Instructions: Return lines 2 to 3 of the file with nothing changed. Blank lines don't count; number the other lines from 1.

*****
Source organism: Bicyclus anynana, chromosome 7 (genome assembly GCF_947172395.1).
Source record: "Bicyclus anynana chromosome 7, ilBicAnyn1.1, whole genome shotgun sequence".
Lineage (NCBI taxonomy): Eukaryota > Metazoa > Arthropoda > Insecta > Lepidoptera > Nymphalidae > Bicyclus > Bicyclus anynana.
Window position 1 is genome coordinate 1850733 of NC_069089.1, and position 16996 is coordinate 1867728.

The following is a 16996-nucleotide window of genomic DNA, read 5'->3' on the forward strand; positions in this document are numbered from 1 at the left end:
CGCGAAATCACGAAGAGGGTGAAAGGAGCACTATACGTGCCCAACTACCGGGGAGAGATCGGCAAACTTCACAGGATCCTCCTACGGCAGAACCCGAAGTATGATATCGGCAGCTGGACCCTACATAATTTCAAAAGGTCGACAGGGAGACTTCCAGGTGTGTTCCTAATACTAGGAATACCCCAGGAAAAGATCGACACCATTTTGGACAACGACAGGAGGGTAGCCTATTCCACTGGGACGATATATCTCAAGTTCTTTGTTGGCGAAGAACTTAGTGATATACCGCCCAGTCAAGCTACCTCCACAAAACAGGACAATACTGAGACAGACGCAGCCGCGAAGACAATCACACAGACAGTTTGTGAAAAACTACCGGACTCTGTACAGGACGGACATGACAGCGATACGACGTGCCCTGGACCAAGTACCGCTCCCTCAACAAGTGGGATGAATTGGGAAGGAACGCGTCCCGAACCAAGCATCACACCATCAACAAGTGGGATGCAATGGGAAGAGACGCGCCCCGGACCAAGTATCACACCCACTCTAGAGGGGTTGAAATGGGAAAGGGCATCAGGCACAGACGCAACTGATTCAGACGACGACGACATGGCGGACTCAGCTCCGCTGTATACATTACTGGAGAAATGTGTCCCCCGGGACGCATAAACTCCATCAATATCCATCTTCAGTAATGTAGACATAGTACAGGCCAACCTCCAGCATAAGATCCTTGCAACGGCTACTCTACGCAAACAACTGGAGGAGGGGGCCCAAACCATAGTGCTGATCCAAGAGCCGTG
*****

Source record: "Bicyclus anynana chromosome 7, ilBicAnyn1.1, whole genome shotgun sequence".
Lineage (NCBI taxonomy): Eukaryota > Metazoa > Arthropoda > Insecta > Lepidoptera > Nymphalidae > Bicyclus > Bicyclus anynana.